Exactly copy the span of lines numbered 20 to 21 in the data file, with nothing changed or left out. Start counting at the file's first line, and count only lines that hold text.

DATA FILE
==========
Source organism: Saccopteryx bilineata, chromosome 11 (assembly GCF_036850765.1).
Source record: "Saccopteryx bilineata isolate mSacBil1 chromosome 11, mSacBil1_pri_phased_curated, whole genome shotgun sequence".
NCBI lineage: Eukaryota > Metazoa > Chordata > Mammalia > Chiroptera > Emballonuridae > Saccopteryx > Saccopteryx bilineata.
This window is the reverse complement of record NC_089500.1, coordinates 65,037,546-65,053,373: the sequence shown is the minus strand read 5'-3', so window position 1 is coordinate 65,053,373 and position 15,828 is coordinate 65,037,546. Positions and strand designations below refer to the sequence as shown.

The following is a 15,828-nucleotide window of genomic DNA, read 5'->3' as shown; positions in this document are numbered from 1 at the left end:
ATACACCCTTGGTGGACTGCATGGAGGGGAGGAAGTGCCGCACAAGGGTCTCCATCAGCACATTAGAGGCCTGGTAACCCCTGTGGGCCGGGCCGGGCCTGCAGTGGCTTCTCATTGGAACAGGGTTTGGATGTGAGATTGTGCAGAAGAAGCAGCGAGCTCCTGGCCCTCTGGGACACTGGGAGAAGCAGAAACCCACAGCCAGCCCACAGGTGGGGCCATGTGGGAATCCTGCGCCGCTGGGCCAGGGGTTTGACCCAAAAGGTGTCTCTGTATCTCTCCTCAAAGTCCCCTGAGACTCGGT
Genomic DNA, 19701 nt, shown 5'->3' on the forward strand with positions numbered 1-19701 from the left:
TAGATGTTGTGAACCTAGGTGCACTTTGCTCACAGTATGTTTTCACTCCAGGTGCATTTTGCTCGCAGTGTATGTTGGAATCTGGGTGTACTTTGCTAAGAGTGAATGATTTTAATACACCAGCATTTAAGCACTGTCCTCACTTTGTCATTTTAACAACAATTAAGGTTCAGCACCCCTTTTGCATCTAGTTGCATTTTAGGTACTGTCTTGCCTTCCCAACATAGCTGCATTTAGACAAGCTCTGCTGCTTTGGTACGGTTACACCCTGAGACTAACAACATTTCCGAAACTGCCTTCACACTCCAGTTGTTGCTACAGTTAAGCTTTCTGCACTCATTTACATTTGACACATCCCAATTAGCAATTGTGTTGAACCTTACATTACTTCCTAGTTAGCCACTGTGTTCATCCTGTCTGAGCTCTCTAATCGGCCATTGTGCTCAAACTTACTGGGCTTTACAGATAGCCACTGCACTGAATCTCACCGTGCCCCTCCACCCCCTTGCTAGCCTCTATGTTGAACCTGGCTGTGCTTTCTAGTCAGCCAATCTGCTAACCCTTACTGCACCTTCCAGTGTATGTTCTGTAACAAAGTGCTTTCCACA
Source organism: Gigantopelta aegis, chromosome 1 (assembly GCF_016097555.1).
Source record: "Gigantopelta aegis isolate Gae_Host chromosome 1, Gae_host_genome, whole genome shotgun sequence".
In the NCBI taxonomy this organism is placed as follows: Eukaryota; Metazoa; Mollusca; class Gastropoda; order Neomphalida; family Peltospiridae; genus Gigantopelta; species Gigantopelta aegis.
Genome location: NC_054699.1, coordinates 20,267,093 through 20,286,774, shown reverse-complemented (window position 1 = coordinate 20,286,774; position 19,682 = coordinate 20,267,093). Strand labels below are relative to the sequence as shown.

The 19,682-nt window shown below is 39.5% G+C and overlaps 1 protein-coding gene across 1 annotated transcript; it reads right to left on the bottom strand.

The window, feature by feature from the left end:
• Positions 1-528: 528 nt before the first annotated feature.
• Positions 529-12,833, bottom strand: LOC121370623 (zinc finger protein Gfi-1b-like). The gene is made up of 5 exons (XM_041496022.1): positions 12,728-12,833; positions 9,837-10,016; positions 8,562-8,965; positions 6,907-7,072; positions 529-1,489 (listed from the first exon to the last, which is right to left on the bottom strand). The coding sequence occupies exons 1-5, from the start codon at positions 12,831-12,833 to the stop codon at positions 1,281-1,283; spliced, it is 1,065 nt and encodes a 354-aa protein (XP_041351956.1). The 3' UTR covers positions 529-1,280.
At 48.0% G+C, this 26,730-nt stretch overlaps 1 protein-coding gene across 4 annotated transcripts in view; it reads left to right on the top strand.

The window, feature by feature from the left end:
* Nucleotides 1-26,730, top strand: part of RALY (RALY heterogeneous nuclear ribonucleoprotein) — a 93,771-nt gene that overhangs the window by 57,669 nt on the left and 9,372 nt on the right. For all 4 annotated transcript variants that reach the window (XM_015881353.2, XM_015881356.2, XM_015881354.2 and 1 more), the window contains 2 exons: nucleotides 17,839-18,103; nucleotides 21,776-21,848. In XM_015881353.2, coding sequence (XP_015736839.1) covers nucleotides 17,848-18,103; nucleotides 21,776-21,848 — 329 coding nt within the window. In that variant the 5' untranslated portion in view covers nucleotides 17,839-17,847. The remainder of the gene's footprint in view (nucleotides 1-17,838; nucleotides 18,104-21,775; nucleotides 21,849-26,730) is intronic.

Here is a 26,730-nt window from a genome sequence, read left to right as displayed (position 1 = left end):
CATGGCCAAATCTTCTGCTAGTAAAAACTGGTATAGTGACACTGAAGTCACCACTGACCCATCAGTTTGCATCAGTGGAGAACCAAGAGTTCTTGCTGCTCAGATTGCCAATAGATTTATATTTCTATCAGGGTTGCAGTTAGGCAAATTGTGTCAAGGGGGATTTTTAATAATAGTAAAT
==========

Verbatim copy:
Here is a 26,730-nt window from a genome sequence, read left to right as displayed (position 1 = left end):
CATGGCCAAATCTTCTGCTAGTAAAAACTGGTATAGTGACACTGAAGTCACCACTGACCCATCAGTTTGCATCAGTGGAGAACCAAGAGTTCTTGCTGCTCAGATTGCCAATAGATTTATATTTCTATCAGGGTTGCAGTTAGGCAAATTGTGTCAAGGGGGATTTTTAATAATAGTAAAT